The New Yorker's Calvin Tomkins signs the guest book. Mr. Tomkins was recently honored by the Whitney Museum at its annual Gala.
Mr. Tomkins's quotation on the back of Bernier's book:

"Rosamond Bernier's new memoir moves with the unflagging brio, wit, and style of her public lectures and her private conversation. The effect is pure pleasure—a brilliant life, beautifully evoked."
Dodie Kazanjian and Tad in the elevator. Ms. Kazanjian has a piece in this month's Vogue on Larry Gagosian's stable of beautiful young women directors.
The guest book.
Robert Pounder with Alexandra Schlesinger. Rosamond's two nieces, Margarita and
Natalie Jimenez.
Master florist Ronaldo Maia with one of his many bouquets.
Photographer Mary Hilliard, Rui Lopes (Rosamond's former assistant for five years), and Virginia Rutledge. Ms. Hilliard was covering the event for the Berniers.
Artist Alex Katz. Ada, his wife (and muse), could not attend the party as she was home sick. John Russell esteemed the octogenarian Katz, both the work and the man describing him as the archetypal American and a champion verbalizer.

One day in 2007, our friend Alex Katz told us he would like to do a double portrait of John and me.

Of course we were delighted, but wondered if we were up to joining Alex's gallery of insouciant, unlined young people.

We showed up and posed, one after the other, in profile. Alex worked away swiftly, in silence. We were sorry that our moment of glory was over so soon.

Out of discretion, we asked no questions. Then, in June 2010, I learned courtesy of Alex, we were entering the Metropolitan Museum.
Alex Katz's portrait of Rosamond Bernier and John Russell, which is in the collection of The Metropolitan Museum.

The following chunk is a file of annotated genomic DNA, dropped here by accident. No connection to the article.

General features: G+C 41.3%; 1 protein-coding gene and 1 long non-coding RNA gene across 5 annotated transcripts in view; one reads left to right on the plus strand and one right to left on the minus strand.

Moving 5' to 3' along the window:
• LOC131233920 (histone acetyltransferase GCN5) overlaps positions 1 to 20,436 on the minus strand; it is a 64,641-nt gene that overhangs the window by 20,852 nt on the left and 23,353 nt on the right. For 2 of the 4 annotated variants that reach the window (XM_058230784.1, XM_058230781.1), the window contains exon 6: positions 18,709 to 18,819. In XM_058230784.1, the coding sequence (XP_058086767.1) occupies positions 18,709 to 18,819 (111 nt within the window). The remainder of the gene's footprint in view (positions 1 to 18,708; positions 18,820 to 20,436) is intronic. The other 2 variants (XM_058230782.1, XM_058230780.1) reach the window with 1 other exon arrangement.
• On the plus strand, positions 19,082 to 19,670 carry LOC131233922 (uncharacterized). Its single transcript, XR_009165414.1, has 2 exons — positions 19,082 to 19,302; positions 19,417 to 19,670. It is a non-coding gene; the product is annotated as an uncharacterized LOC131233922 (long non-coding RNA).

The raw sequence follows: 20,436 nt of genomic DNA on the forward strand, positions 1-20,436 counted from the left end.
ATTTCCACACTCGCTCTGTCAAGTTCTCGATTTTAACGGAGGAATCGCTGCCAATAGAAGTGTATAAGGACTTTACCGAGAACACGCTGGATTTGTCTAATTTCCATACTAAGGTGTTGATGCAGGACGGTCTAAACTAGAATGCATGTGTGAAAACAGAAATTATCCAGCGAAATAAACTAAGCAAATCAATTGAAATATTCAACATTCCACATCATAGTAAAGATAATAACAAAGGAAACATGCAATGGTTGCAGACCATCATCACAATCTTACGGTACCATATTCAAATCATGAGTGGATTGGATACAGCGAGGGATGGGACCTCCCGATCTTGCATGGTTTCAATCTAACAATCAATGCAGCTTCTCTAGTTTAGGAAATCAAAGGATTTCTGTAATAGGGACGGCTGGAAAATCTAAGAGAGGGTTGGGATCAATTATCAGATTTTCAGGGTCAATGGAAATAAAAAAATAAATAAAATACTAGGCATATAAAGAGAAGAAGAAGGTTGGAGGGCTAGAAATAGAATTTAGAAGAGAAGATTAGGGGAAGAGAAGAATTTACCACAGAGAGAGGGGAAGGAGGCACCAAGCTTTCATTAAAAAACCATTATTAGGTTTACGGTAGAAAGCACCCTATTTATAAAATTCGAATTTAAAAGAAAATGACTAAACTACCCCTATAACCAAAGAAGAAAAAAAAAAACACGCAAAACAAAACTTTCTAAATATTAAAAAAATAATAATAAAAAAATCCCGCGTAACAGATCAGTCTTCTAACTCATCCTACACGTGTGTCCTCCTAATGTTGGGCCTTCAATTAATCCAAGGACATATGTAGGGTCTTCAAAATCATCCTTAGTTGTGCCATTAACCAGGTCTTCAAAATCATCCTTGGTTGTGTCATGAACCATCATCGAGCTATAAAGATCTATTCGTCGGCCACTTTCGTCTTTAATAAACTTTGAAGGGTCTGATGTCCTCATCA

Jasper Johns, who many would call the most important living artist of the 20th Century.

Mr. Johns came down from Connecticut to honor his friend. Asked what he is up to, he replied: "Doing what I always do. Making sculptures and prints."
Jasper Johns and Alex Katz.
Betsy Baker and Charlie Stuckey, who described themselves as scholars.
Vogue's André Leon Talley.

Mr. Talley's quote is also on the back of Rosamond's new book, though I had to point it out to him:

Wonders never cease in the life of Rosamond Bernier. As the Paris-based European editor of Vogue, she saw the world through the chiffon trenches of haute couture. As the cofounding editor of L'OEIL, the most influential art magazine of her time, she befriended artists like Picasso, Miró, and Matisse (who suggested she wear a yellow scarf with her orange Balenciaga coat). "Some of My Lives" is a delicious mosaic of a life elegantly, enchantingly lived. —André Leon Talley
Anne Bass and André Leon Talley. Paula Cooper with Julian Lethbridge. Ms. Cooper represents him.
Michael Mahoney, described in Bernier's book as "the man who invented me."

My friend of many years Michael Mahoney, who had been a curator at the National Gallery of Art in Washington, was the newly appointed head of the art department of Trinity College in Hartford, Connecticut. Before taking over, he was traveling in Italy with his friend Dr. Raymond Bahor. I joined them in Venice.

While I was lying in the sun (I know better now) on the Lido, Raymond asked me to explain Cubism. I talked away. Later we were in Paris. 'Will you explain Surrealism?' Raymond asked, and I did my best. Michael said, 'If you can talk like that off the top of your head, you should be lecturing.' I ignored this.